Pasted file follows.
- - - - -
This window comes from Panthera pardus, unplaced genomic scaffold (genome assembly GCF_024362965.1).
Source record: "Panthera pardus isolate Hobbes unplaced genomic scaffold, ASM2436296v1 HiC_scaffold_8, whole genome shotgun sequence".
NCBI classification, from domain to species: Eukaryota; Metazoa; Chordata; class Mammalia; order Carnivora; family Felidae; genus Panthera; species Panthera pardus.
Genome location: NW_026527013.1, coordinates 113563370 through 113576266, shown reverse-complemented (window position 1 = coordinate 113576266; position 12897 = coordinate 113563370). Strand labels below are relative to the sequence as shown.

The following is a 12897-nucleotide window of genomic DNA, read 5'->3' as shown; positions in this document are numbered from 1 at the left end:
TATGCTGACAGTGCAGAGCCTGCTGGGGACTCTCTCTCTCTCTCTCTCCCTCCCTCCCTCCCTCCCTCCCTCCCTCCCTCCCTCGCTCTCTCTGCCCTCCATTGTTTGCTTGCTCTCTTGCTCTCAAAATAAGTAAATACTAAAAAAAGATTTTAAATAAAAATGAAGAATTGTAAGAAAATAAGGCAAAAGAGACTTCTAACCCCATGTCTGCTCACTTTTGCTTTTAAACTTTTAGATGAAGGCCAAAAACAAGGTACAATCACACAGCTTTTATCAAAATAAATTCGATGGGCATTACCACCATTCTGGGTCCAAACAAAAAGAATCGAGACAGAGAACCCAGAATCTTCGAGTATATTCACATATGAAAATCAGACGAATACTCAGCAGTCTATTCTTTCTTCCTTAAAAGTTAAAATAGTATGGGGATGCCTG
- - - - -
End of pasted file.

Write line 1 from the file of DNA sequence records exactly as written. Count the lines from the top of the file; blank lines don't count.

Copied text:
This window comes from Panthera pardus, unplaced genomic scaffold (genome assembly GCF_024362965.1).